If you are not sure but still want to use the oil, consider using it for cooking instead of using it for salad dressing. The change in flavor is more noticeable when used in raw dishes like salad.
How Long Does Vegetable Oil Last?
Generally, vegetable oils last for 12 to 36 months, the shelf life varies among types and extraction methods (unrefined, refined, cold-pressed, etc.). This time frame is indicated by a “best-by” or “best before” date stamped on the package.
With proper storage conditions, you can expect that the oil will stay fresh until this time and possibly longer. Unopened bottles are likely edible for the next several months to a year after the recommended date, subject to perfect packaging.
After opening, the oxidation process happens faster, particularly with exposure to air and heat. It is suggested to use vegetable oil within 6 to 12 months. This time frame can be shorter for oils that are more prone to quality degradation, such as olive oil and sesame oil.
|Vegetable oil types||Pantry||Refrigerator|
|Most vegetable oil (Canola oil, sunflower oil safflower oil, corn, soybean oil, peanut oil, etc.)||Best by date + 6 to 12 months if unopened or 6 to 12 months if opened||–|
|Unopened olive oil||best by date + 3 to 6 months||–|
|Opened olive oil||3 to 6 months||–|
|Unopened coconut oil||Best by date + 3 to 6 months||–|
|Opened coconut oil||6 to 12 months||–|
|Unopened sesame oil||Best by date + 6 to 12 months||–|
|Opened sesame oil||6 months||6 to 12 months|
This table is a rough estimate. The actual shelf life generally depends on the types of oil, preparation methods, and storage conditions. If you happen to have old or expired oil that still looks fine, it’s worth spending a few minutes checking in case it’s rancid or spoiled.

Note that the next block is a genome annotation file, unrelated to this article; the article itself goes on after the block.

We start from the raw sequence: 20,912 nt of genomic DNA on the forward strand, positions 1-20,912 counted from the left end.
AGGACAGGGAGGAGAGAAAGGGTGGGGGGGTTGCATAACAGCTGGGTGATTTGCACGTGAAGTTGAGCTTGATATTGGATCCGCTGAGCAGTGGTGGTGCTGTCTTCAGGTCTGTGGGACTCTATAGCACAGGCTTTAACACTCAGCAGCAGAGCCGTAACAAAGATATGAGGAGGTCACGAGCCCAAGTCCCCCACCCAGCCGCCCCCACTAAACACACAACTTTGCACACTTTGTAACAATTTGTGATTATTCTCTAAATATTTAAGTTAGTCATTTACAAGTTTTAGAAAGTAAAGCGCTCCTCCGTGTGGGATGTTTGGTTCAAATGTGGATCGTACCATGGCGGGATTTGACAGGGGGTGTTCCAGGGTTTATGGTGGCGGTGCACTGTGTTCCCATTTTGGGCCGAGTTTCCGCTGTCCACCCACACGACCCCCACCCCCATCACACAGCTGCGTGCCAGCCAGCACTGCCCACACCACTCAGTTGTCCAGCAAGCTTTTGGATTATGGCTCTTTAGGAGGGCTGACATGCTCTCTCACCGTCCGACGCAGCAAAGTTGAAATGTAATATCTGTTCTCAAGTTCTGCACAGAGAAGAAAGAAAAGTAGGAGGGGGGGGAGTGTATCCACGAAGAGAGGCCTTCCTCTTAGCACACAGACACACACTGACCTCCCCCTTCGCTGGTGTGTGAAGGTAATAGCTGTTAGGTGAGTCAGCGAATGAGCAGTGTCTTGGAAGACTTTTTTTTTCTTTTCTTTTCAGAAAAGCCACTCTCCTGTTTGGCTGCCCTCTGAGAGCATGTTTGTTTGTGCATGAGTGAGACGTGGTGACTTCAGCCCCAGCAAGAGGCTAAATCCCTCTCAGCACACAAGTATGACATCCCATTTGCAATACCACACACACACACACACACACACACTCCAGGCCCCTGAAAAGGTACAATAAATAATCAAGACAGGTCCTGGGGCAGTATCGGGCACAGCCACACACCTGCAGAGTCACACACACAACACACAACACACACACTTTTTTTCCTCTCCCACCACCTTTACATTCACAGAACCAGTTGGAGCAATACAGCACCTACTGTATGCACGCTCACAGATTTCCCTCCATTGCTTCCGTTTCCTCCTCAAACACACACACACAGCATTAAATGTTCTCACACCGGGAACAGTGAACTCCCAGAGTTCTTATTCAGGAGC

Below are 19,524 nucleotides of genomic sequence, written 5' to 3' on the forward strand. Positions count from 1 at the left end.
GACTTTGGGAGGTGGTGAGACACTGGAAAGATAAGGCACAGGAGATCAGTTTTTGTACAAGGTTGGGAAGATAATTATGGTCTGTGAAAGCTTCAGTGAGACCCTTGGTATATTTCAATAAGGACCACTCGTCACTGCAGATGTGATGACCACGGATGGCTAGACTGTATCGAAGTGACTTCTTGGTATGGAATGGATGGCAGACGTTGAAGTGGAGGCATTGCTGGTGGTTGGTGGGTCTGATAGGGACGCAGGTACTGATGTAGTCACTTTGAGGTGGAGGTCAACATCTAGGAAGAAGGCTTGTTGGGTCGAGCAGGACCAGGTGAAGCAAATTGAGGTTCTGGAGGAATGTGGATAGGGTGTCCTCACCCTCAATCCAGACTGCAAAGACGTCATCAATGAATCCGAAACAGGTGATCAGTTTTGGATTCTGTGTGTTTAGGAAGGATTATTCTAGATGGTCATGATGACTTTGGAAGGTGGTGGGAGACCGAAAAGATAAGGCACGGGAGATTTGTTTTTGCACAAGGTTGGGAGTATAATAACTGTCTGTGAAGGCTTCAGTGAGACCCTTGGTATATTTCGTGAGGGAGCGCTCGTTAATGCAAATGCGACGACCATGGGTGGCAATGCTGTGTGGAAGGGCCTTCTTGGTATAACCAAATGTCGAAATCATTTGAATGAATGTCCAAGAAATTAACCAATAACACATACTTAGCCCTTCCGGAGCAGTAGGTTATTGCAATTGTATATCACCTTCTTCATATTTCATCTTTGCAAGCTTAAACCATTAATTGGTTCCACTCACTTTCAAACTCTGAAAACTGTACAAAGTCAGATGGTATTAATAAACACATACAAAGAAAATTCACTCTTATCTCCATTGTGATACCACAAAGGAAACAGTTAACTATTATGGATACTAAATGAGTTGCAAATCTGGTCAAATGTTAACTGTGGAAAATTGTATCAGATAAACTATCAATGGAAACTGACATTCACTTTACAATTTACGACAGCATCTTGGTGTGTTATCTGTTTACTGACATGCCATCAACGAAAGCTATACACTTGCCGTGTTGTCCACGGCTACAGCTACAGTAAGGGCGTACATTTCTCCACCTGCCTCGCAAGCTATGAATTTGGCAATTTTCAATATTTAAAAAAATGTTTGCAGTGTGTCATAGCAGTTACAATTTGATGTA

That depends on how you want to use the oil. In general, vegetable oils can replace each other if they have similar properties. For example, for deep frying, you should pick oils with a higher smoke point, such as canola oil, sunflower oil, or corn oil.
Unrefined and refined oil differ in the extraction method. Unrefined oil (also typically marketed as virgin or cold-pressed oil) is minimally processed at a lower temperature. It is also considered as the highest grade.
Refined oil undergoes more stages during the production, including refining, bleaching, and deodorizing (RBD) to remove any impurities and obtain more neutral flavor and odor.
Vegetable oils are generally considered a healthy source of fats, except for hydrogenated oils that are typically high in trans-fat.
However, the high amount of polyunsaturated omega-6 fats in certain oils is another health concern. Olive oil is your best option for vegetable oil that is healthy and low in omega-6.
Vegetable oil is a kitchen staple, and like most foods, it goes bad. Going rancid is what you need to anticipate with this plant-based oil.
The ideal storage is a cool, dry, dark place, away from heat and sunlight. Proper storage will slow down vegetable oil from going rancid. But, if a noticeable change in smell, taste, and appearance is spotted, it is always better to stay on the safe side.
Don’t forget to check our other article to help you choose the best substitutes for vegetable oils for deep fry, stir fry, and baking recipes.